Talking with teenagers about child sexual abuse: getting started
Talking about child sexual abuse with your child or the child you’re caring for helps to keep them safe. That’s because talking helps your child understand what sexual abuse is. Also, open and honest conversations about sexual topics send the message that your child can always talk to you and that you’ll listen, no matter what.
If you’re not sure how to start, you can talk about sexual abuse as part of conversations about romantic relationships, respect, consent and internet safety.
For example, you could:
- Talk about good things that happen in trusting relationships, like feeling loved and supported. But you might also talk about how relationships can sometimes make people feel uncomfortable, unsafe, disrespected or bullied – and this isn’t OK.
- Talk about social media and how it lets you connect with people who share your interests – but these might be people you don’t know.
- Use a news report, TV show or talk at your child’s school to start a conversation.
- Use everyday opportunities to talk with your child about sexual abuse – for example, during dinner or when you’re driving your child to an after-school activity.
You don’t have to talk about all aspects of sexual abuse at once. You can come back to conversations later.
All children have the right to be safe from abuse. Talking about sexual abuse is part of creating safe environments that help young people grow and thrive.
Teenagers have the right to say what happens to their bodies. When your child understands this, they can also understand that it’s wrong for other people to touch, ask to see or take photos of their body, or do anything sexual with them, without consent.
Giving and getting consent is essential to healthy and enjoyable sexual experiences for your child. Understanding and exercising consent can also help to keep your child safe from sexual abuse.
You can explain to your child that most people do the right thing. But there might be situations where someone your child trusts – like an adult friend, a family member or another young person – tries to touch them in a sexual way without consent. Or there might be situations where your child feels they can’t say no to something sexual, or they’re frightened and can’t leave the situation.
If this happens, it’s important for your child to know that it isn’t their fault. And it’s essential for your child to tell you or another trusted adult what has happened. This is essential even if your child has been told to keep it a secret or has been threatened, bribed, blackmailed or tricked.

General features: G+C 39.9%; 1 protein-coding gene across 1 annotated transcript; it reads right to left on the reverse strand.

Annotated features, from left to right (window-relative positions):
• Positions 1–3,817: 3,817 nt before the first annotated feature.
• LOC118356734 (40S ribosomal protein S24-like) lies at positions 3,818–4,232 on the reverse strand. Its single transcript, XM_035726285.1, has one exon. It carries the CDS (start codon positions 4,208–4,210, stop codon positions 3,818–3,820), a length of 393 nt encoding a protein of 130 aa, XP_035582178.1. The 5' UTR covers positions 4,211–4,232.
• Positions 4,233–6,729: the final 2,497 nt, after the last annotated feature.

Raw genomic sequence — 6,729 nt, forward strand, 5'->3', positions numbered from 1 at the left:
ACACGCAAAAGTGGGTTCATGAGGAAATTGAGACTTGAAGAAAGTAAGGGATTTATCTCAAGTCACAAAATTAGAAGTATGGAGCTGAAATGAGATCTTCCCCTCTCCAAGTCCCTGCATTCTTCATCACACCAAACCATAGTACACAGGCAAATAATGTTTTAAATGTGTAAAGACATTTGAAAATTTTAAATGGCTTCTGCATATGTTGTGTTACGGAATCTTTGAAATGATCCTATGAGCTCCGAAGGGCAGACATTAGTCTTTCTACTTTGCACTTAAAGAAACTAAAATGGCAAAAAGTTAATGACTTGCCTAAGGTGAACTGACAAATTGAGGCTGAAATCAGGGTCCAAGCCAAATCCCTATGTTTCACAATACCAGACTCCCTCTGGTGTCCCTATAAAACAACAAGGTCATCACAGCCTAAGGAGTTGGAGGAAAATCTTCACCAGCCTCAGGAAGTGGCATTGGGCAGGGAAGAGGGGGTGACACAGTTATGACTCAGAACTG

Let your child know that you’ll listen non-judgmentally, believe them and support them.
When teenagers know what healthy and respectful relationships look like, they might be able to avoid relationships that put them at risk of sexual abuse.
One way to help teenagers understand respect is by talking about examples that you come across on TV or streaming services or at the movies. Or your child might see and talk about their friends’ relationships as examples.
It’s also important to talk about knowing when a relationship is becoming disrespectful or unsafe and what your child can do. For example, ‘It’s wrong for someone to force you to kiss them, try to get you to do something sexual, or try to be around you when you don’t want them to be. You don’t have to do anything that you don’t want to do, even if you’re going out with someone’.
Safe and unsafe places and situations
It’s a good idea to talk with your child or the child you’re caring for about what makes places and situations safe or less safe.
Here’s how you could describe the difference:
- Safe places: ‘A safe place has supervision by a responsible adult. In a safe place, there are also familiar people who could help you if you need them.’
- Unsafe places: ‘An unsafe place is where you can’t see other people around who could help you.’
It’s also a good idea to talk with your child about what to do in unsafe situations. For example:
- ‘What would you do if I wasn’t at training to collect you and someone you’ve only just met offers you a lift home?’
- ‘What would you do if you felt uncomfortable at a sleepover?’
- ‘What would you do if an adult tried to touch you?’
It’s also a good idea to talk about what unsafe online situations look like and how grooming happens online. For example:
- ‘How can you tell that someone on the internet is who they say they are?’
- ‘Why might strangers start talking to teenagers on the internet?’
- ‘What would you do if someone asked you to meet up with them or send them naked pictures?’
You might need to remind your child about physical warning signs that a place or situation isn’t safe. For example, your child’s heart might start beating faster and they might feel sweaty or shaky. Or your child might just get a ‘gut feeling’ that things aren’t safe. If your child’s body sends these signs, it’s important for your child to trust the signs and get away from the place or situation.
Knowing who to trust and tell
If there are several trusted people in your child’s life, your child will have someone to talk to about worries and concerns, including sexual abuse. You could work with your child to draw up a list of these people.
If someone on your child’s list doesn’t believe your child, your child needs to keep telling trusted adults until someone listens and helps.